The men seem to be turning their back on the news, with regret.

The style of the paper puts all the top stories on the same plane, as if they have equal importance. Let's go up to the top right: "Mrs. Soffel is Worse."

Everyone presumably knew who she was, and now you will too:

Jack and Ed Biddle were born in Anderdon Township, Essex County, Ontario to George and Mary Ann (McQuaide) Biddle.

Soffel was born Anna Katharina Dietrich in Pittsburgh, Pennsylvania.

The Biddles were arrested on April 12, 1901 at a house in Allegheny County, Pennsylvania as leaders of the "Chloroform Gang", which for more than a year had been overpowering victims with chloroform or ether before robbing them. Tried and convicted on December 12, 1901 of the murder of a Mt. Washington shopkeeper, they were imprisoned in Allegheny County Jail to await hanging.

Kate Soffel, wife of warden Peter Soffel frequently came into contact with prisoners in her efforts to rehabilitate them. She developed an infatuation with Ed Biddle, and eventually agreed to help the brothers escape by smuggling saws and guns to them.

They broke out; she went with them. A posse found them, and the lawmen’s bullets “took effect,” as the news reports said. Kilt ‘em, in other words. Other reports say one killed himself. Mrs. Soffel shot herself, but recovered. Brief infamy, then obscurity, then she was carried off by typhoid in 1909.

They made a movie about her.

She was played by Diane Keaton.

 

Scorched!

Careful students of this site might know the Vendome.

   
 

Captain Martin Ginsburg.

Here we wave, if he’s here, at Yoel, his descendent, a Bleatnik who contacted me a while back to see if I could find some news stories about the fire.

Small world, eh?

 

 

Corpus callosum realm of the galaxies Hypatia concept of the number one Orion's sword how far away? Star stuff harvesting star light encyclopaedia galactica stirred by starlight with pretty stories for which there's little good evidence laws of physics brain is the seed of intelligence? Star stuff harvesting star light the ash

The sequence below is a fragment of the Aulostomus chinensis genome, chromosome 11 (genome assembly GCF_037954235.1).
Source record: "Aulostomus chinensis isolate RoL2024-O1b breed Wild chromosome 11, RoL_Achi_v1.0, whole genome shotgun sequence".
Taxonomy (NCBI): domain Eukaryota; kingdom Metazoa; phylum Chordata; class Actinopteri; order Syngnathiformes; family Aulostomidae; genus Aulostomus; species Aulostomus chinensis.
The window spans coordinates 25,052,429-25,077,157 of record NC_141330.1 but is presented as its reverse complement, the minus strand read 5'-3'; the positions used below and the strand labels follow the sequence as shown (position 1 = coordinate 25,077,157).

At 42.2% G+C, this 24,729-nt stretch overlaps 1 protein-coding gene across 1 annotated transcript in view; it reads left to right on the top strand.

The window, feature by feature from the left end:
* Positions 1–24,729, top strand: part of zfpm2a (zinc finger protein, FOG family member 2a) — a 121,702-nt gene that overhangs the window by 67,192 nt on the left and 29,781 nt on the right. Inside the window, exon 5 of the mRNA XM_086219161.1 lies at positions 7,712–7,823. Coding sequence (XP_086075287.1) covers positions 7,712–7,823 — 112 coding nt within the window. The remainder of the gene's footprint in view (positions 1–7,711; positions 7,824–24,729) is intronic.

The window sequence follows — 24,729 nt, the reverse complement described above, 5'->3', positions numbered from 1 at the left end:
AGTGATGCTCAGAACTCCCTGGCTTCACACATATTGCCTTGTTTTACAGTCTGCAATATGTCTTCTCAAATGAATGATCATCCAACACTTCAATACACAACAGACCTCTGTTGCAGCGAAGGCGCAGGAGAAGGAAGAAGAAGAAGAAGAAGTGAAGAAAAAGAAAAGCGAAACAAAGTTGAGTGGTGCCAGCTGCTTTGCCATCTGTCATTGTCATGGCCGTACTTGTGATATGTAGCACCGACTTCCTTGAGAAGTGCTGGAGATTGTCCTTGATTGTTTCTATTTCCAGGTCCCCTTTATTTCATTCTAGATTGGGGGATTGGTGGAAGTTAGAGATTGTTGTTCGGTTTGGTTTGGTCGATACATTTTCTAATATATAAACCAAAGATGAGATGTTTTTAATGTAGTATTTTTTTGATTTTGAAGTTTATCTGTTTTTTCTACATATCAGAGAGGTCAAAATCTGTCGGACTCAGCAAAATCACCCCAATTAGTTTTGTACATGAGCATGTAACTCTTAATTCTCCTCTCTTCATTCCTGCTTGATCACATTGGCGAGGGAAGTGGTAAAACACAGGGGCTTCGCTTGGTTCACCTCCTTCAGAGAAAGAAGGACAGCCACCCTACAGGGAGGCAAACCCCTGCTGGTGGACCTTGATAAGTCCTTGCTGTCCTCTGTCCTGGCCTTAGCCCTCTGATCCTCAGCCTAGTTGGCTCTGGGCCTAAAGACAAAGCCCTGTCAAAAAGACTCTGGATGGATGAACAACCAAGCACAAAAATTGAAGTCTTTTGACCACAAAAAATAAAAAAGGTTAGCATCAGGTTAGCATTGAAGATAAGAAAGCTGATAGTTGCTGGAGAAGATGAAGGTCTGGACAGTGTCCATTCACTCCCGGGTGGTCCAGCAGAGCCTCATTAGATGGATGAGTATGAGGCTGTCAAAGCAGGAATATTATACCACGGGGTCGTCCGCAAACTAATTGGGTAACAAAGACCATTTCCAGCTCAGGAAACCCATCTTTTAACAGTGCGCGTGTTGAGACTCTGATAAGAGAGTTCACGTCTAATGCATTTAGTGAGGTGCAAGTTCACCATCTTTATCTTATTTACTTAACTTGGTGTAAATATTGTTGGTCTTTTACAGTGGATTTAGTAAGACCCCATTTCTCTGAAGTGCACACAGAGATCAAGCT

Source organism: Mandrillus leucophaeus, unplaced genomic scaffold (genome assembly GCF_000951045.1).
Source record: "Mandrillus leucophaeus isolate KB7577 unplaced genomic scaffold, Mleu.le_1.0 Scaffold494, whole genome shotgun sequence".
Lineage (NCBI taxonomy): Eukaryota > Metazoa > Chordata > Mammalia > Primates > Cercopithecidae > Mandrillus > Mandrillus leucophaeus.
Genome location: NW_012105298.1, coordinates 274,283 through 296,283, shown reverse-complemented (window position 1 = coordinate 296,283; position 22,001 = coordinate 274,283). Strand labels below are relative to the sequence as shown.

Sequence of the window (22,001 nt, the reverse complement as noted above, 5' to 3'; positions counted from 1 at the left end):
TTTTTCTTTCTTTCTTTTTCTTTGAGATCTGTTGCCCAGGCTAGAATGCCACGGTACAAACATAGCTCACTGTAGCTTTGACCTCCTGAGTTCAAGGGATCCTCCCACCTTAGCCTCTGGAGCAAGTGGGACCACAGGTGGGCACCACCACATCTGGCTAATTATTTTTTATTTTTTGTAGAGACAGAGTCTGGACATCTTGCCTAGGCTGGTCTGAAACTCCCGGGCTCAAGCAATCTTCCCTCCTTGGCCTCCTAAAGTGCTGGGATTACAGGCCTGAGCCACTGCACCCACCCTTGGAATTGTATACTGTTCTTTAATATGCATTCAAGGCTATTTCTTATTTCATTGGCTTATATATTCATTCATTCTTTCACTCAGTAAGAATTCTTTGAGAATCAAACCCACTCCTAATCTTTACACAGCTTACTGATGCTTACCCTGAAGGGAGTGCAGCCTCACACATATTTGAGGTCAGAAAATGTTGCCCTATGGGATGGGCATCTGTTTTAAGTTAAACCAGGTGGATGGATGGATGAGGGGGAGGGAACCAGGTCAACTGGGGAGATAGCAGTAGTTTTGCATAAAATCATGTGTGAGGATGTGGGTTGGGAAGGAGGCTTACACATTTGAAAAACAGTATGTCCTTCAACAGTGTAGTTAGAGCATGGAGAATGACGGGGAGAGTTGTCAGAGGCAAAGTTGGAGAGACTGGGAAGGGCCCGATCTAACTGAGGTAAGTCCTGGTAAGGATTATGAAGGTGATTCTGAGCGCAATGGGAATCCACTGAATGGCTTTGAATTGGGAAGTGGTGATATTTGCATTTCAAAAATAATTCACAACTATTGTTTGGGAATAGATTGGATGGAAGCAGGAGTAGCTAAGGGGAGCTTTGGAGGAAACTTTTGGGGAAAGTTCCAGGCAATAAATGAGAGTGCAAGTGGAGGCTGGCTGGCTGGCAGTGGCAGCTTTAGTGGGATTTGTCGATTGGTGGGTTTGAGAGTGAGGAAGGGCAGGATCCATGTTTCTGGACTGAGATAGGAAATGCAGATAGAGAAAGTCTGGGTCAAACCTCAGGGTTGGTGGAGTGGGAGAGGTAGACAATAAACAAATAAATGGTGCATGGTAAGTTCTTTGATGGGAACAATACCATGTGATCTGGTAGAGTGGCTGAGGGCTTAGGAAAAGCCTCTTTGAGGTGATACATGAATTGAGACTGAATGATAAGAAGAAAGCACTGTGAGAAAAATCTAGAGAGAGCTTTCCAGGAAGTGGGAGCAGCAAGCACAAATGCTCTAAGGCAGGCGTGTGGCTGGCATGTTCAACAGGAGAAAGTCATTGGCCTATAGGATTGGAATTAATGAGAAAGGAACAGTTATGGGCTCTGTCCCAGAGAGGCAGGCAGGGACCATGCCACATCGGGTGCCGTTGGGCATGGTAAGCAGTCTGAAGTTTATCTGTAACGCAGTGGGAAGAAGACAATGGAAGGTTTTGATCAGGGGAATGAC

Babcock was a Wisconsin congressman, and was all bollixed up in the tariff issues of the day.
But . . . governor? What would a state governor care about Cuba? No: Leonard Wood was the Governor of Cuba.
Corpus callosum realm of the galaxies Hypatia concept of the number one Orion's sword how far away? Star stuff harvesting star light encyclopaedia galactica stirred by starlight

 

 

Chinese New Year celebrated by gorgeous . . . oh

Towards the end he’s a bashi-bashouk.

   
  Oh those fascinating Celestials with their region-specific poxes.

 
In the classified, a sign of the amount of bunkum around town:
A “dime circle.” Probably the cost of admission, but I can’t say.
A local column of . . . well, stuff

You’ll note he said nice things about the Fargo Forum, mentioning Major Edwards. Spiffy bio of the early NoDak titan, here.

Wheelock often said nice things about North Dakota, and was repaid when a town named itself after him.

Alas:

Wheelock is a ghost town in Wheelock Township, Williams County, in the northwestern part of the U.S. state of North Dakota. In 1938, the Federal Writers' Project found a population of 115 in Wheelock.[ In the 1990 census, the population was 23. All census population figures after 1990 are estimates. The town was disincorporated in 1994, and now is reverting to the elements.

This is the most painful sight of the week, I think,

 

When the bilious bile’s a’coursin’ through your blood, life’s a LIVING HELL, and you get Renaissance Painting Mob-scene Character Disease
No cartoons. The paper was too serious for cartoons.

That'll do - if I'm here tomorrow, the reconnection to the gas mains went well.

 

 

 

 
blog comments powered by Disqus